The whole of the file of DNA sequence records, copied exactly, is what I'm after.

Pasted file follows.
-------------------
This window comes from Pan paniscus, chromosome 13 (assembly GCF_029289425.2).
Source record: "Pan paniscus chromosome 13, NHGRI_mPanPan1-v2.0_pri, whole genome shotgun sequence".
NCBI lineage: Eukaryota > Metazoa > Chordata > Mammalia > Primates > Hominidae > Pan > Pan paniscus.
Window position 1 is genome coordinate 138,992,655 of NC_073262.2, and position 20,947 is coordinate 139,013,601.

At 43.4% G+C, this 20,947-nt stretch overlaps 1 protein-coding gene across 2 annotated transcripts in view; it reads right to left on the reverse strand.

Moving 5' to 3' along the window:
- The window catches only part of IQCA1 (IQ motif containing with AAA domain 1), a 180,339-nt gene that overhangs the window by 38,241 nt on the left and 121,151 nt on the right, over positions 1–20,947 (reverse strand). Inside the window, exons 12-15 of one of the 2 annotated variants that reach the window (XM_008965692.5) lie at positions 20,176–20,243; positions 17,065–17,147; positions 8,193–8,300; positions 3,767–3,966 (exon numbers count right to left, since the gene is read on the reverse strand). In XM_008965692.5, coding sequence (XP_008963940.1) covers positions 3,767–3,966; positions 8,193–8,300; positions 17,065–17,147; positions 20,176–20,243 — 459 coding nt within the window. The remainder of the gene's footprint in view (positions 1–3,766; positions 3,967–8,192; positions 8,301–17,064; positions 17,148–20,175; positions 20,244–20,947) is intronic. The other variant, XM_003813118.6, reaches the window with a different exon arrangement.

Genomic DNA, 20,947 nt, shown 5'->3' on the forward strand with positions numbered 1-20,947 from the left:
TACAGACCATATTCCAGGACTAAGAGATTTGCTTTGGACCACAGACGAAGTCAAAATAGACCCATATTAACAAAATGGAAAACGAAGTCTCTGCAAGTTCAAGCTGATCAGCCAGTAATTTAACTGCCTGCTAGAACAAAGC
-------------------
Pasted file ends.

This window comes from Pan paniscus, chromosome 13 (assembly GCF_029289425.2).
Source record: "Pan paniscus chromosome 13, NHGRI_mPanPan1-v2.0_pri, whole genome shotgun sequence".
NCBI lineage: Eukaryota > Metazoa > Chordata > Mammalia > Primates > Hominidae > Pan > Pan paniscus.
Window position 1 is genome coordinate 138,992,655 of NC_073262.2, and position 20,947 is coordinate 139,013,601.

At 43.4% G+C, this 20,947-nt stretch overlaps 1 protein-coding gene across 2 annotated transcripts in view; it reads right to left on the reverse strand.

Moving 5' to 3' along the window:
- The window catches only part of IQCA1 (IQ motif containing with AAA domain 1), a 180,339-nt gene that overhangs the window by 38,241 nt on the left and 121,151 nt on the right, over positions 1–20,947 (reverse strand). Inside the window, exons 12-15 of one of the 2 annotated variants that reach the window (XM_008965692.5) lie at positions 20,176–20,243; positions 17,065–17,147; positions 8,193–8,300; positions 3,767–3,966 (exon numbers count right to left, since the gene is read on the reverse strand). In XM_008965692.5, coding sequence (XP_008963940.1) covers positions 3,767–3,966; positions 8,193–8,300; positions 17,065–17,147; positions 20,176–20,243 — 459 coding nt within the window. The remainder of the gene's footprint in view (positions 1–3,766; positions 3,967–8,192; positions 8,301–17,064; positions 17,148–20,175; positions 20,244–20,947) is intronic. The other variant, XM_003813118.6, reaches the window with a different exon arrangement.

Genomic DNA, 20,947 nt, shown 5'->3' on the forward strand with positions numbered 1-20,947 from the left:
TACAGACCATATTCCAGGACTAAGAGATTTGCTTTGGACCACAGACGAAGTCAAAATAGACCCATATTAACAAAATGGAAAACGAAGTCTCTGCAAGTTCAAGCTGATCAGCCAGTAATTTAACTGCCTGCTAGAACAAAGC